A similar interface exists on the variable products editing screen with the possibility of adding custom prices for some, or all variations, or for some, or all custom currencies.
Orders will have a specific currency associated with them. It is the currency that the user was using when placing the order. This will also be reflected on the back-end, where on the Orders page, each order shows the total in the corresponding currency. On this page, it is also possible to filter the orders by currency.
Since all created orders will have a currency associated, the WooCommerce reports will be broken down by currency.
Once you have added the support for multiple currencies, you should display a currency switcher in your site’s theme. You can display the currency switcher with a shortcode or as a hook.
format (Available tags:
do_action('wcml_currency_switcher', array('format' => '%name% (%symbol%)'));
The other available parameter besides “format”:
- switcher_style: wcml-dropdown, wcml-dropdown-click, wcml-horizontal-list, wcml-vertical-list
Outputs a basic drop-down menu with currency codes for option values. The client’s current currency or the configured default currency for a specific language will be auto-selected.
Besides these default switcher_style options, you can also use your custom ones, defined by the custom currency switcher you design using template files. In this case, you need to use the correct slug that identifies your custom currency switcher.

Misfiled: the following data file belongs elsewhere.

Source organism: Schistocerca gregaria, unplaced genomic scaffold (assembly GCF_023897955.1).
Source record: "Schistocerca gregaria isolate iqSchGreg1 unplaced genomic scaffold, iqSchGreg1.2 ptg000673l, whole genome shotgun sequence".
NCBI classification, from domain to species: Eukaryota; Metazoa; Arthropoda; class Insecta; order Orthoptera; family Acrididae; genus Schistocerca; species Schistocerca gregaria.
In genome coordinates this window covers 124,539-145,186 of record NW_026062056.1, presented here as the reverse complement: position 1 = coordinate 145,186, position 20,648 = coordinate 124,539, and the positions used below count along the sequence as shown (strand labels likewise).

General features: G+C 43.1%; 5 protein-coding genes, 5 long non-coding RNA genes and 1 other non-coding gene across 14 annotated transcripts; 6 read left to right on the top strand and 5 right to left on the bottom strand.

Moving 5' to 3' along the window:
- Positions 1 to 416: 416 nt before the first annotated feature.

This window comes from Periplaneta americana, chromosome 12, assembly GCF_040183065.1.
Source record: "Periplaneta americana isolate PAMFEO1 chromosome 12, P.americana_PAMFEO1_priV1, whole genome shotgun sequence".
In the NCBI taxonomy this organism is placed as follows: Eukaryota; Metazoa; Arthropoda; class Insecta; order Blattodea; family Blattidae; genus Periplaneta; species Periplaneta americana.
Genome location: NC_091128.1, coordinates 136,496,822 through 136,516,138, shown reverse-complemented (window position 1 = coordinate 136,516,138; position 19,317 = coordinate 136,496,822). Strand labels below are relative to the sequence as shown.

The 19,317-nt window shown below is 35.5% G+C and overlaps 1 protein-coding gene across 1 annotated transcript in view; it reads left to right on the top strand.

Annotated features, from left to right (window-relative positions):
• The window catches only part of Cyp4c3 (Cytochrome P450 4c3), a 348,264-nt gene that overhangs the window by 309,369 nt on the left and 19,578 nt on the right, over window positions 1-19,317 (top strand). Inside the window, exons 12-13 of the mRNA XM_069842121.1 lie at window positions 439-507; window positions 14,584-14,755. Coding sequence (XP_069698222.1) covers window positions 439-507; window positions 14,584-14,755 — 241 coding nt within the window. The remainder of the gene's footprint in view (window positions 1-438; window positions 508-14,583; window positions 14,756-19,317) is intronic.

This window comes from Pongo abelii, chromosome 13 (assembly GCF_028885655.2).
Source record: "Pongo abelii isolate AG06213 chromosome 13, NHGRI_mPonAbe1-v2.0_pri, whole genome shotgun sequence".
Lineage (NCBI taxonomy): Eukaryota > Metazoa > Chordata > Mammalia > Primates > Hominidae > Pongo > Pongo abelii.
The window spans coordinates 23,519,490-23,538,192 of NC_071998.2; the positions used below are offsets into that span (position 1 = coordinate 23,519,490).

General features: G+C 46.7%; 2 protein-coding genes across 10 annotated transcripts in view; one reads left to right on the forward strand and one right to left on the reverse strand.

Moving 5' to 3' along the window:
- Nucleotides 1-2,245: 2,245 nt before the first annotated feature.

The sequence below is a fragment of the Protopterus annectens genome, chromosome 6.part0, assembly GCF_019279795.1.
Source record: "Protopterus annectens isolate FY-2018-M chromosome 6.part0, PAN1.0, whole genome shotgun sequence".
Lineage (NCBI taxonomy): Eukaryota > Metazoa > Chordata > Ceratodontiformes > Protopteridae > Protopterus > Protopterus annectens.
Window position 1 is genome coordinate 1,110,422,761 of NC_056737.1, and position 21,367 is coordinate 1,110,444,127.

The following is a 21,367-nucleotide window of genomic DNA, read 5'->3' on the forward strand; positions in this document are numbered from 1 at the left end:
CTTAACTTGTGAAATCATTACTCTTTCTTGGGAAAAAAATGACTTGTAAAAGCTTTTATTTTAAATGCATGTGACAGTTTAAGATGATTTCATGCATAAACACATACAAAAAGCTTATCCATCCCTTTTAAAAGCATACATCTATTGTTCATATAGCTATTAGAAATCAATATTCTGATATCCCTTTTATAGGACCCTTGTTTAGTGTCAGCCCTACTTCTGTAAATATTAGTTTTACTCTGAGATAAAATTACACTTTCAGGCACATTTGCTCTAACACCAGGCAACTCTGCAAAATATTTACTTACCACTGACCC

The slug for your custom switcher is generated depending on the sanitized name of your template, as defined in its config.json file, and the template’s location:
|Location of the custom currency switcher||How the slug is generated|
|Theme folder||Theme slug + sanitized switcher name|
|Plugin folder||Plugin slug + sanitized switcher name|
|“uploads” folder||“uploads-” + sanitized switcher name|
Let’s consider the following example:
- The name of your custom currency switcher is “My custom switcher”.
- You are using the Twenty Seventeen theme and the template files for your switchers are located in the theme’s folder.
The slug to use with your custom switcher is twenty-seventeen-my-custom-switcher, as shown in the following example.
do_action('wcml_currency_switcher', array( 'format' => '%name% (%symbol%)', 'switcher_style' => 'twenty-seventeen-my-custom-switcher' ));
The PHP code version is best when you manually add the currency switcher to PHP templates.
The currency switcher can also be added to a template as a standard WordPress widget.
Options for the currency switcher can be configured on the Multi-currency tab of WooCommerce Multilingual main settings page.
Currency switcher options allow you to:
- Preview how the switcher will look like on the front-end before applying changes.